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Dreamliner

If Boeing could talk, these are the questions we would ask it

Boeing CEO Jim McNerney swatted away doubting questions about the 787 from Wall Street analysts and reporters today, but his confidence did not settle nagging uncertainties about the impact of the aircraft’s troubles on company finances.

It was Boeing’s scheduled webcast to discuss fourth-quarter and annual earnings. The Chicago-based company beat Wall Street estimates, and its share price closed higher by 1.25%, its first tick up after a week-long slide. But that still left Boeing’s stock down 4% since fire and smoke aboard two Dreamliners led to the grounding of the entire fleet earlier this month. The incidents are under investigation in both the US and Japan, with most attention focused on the aircraft’s lithium-ion batteries.

The 63-year-old McNerney fielded questions from eight analysts and six reporters. All but one of the analysts and all the reporters asked about the Dreamliner; earnings were barely discussed. In terms of relevance to the Dreamliner questions, CFO Greg Smith said the company assumes “no significant financial impact” resulting from the fire trouble.

McNerney emphasized repeatedly that because of the probes, he is constrained in what he can say publicly. But, he said, “We will get to the bottom of this and in so doing, we will restore confidence in the 787 and Boeing.”

One presumes that McNerney is right on one matter: Between investigations by US and Japanese authorities, plus Boeing’s internal probe, we will discover why the aircraft suffered smoke and fire damage, and probably how to prevent it from happening again.

But the jury is out on a couple of other questions. One is Boeing’s reputation. It turns out that the 787’s battery uses lithium-cobalt-oxide chemistry, the most flammable of all the standard lithium-ion configurations. In a phone conversation I had today, a battery expert wondered aloud why Boeing doesn’t simply shift to lithium-titanium oxide, a heavier and slightly less powerful chemistry—but one that is far less prone to fire. When he is freer to discuss the aircraft, and when he is at the stage of persuading the public that they are perfectly safe, McNerney should explain why Boeing went with the higher-risk lithium-cobalt oxide.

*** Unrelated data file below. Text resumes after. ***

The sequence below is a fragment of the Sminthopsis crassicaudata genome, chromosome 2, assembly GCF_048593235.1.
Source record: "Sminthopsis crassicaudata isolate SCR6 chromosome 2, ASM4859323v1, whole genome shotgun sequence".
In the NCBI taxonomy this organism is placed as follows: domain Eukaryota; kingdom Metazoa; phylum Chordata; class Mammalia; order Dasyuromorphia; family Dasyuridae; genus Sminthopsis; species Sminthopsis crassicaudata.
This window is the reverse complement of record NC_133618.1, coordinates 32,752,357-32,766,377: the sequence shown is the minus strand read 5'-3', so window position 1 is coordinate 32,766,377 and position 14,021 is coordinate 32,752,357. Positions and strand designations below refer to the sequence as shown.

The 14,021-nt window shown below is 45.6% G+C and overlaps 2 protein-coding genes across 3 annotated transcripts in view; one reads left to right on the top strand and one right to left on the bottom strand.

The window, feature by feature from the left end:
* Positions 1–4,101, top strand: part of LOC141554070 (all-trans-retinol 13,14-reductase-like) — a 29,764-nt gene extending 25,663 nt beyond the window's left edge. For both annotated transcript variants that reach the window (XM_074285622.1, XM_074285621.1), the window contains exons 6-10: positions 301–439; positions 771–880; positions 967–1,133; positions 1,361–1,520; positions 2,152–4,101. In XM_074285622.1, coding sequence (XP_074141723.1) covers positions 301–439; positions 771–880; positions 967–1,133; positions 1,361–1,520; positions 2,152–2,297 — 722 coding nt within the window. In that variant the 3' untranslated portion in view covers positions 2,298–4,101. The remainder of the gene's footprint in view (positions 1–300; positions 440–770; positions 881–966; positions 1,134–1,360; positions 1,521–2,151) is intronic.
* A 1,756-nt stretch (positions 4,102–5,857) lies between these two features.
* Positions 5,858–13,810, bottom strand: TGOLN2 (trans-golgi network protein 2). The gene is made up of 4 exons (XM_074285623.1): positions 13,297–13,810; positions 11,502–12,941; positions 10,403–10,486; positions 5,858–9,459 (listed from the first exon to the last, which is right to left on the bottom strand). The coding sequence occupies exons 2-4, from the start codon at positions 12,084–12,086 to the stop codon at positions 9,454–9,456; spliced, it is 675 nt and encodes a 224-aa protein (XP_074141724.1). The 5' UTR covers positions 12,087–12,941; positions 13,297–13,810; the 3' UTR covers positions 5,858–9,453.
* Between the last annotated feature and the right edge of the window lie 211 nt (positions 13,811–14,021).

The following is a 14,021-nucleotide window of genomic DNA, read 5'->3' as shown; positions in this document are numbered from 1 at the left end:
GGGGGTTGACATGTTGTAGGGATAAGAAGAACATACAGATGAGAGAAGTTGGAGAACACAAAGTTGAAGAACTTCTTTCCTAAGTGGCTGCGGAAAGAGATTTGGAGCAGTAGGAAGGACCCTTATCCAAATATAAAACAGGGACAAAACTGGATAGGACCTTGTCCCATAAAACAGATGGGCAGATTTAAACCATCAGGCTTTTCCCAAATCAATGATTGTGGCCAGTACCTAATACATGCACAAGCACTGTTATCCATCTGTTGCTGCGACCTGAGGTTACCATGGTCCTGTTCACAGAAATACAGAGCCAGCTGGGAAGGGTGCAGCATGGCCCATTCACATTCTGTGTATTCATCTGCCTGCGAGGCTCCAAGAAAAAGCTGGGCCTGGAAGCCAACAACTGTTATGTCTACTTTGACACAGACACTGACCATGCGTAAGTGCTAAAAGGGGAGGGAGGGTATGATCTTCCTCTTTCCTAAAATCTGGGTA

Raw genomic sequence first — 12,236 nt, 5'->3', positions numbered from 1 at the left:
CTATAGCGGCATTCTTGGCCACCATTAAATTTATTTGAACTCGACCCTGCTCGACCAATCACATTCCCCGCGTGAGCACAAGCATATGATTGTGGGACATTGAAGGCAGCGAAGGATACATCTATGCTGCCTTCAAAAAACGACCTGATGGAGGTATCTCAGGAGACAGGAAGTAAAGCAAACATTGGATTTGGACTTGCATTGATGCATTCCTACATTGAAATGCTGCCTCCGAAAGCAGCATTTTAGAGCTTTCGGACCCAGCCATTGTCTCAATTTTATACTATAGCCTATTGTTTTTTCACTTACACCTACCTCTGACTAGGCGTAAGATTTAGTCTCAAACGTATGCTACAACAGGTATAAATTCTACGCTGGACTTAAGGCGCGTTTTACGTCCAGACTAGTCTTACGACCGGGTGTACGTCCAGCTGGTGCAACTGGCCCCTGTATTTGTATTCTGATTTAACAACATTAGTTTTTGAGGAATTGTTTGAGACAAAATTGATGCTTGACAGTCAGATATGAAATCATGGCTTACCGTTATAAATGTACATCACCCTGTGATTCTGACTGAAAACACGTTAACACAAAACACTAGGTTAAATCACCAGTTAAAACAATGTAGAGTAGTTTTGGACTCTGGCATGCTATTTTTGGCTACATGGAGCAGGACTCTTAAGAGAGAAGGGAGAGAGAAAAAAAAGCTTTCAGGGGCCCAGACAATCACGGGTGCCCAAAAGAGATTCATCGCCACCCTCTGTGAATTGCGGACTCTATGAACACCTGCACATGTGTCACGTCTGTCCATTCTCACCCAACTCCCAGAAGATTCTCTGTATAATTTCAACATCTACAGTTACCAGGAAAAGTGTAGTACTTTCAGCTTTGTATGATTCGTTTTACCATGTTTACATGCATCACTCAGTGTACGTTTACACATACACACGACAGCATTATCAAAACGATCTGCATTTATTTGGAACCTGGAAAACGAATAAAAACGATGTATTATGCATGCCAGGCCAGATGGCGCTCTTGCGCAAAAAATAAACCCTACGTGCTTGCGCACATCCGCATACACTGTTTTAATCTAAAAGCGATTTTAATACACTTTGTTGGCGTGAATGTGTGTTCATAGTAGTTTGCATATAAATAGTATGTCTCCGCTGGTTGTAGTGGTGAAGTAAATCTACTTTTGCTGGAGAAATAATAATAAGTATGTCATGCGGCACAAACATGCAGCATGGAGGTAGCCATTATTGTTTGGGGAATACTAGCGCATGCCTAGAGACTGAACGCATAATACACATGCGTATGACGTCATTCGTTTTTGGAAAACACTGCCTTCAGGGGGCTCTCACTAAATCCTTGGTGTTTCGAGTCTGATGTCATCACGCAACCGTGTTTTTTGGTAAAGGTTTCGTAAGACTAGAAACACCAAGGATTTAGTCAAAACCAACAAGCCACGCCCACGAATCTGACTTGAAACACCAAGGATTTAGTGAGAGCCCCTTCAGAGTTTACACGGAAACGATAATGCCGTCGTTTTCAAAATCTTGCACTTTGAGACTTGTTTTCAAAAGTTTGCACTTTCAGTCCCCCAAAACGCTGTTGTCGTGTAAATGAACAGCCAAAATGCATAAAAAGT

The other element lacking clarity is how the trouble can fail to impact Boeing’s bottom line. The rollout of the company’s flagship aircraft appears likely to be delayed many months, which means, at minimum, a postponement of expected revenue and, possibly, canceled orders. There is the unknown cost of fixing the 50 jets currently in the working fleet, plus the dozen or more that will be sitting in warehouses by the time authorities approve them for flight. And there will presumably be a campaign to assure the public that the planes are safe.

All of that assumes that the 787 will fly again with a relatively inexpensive fix. One reporter asked McNerney whether Boeing is considering simply swapping out of lithium-ion batteries entirely in order to get past the crisis. If it does, that will be another cost.

“Nothing we’ve learned has told us that we’ve—yet—has told us that we have made the wrong choice on the battery technology. We feel good about the battery technology and its fit for the airplane,” McNerney said. “We’ve just got to get to the root cause of these incidents, and we’ll take a look at the data as it unfolds.”

Glitches with consumer products are not new. Neither are recalls. The record is that the public gets over them, especially once trusted regulators issue an assurance that the coast is clear. And at this point, one ought to presume that McNerney is right that the 787 will soon be cleared for takeoff with no material financial damage to Boeing.

Yet consumers appear to have less patience for such glitches than they once did. And if there is a shred of danger of another battery going up in flames, there is very little chance that regulators will give the green light. Therefore the situation is not really as normal as McNerney likes to project.

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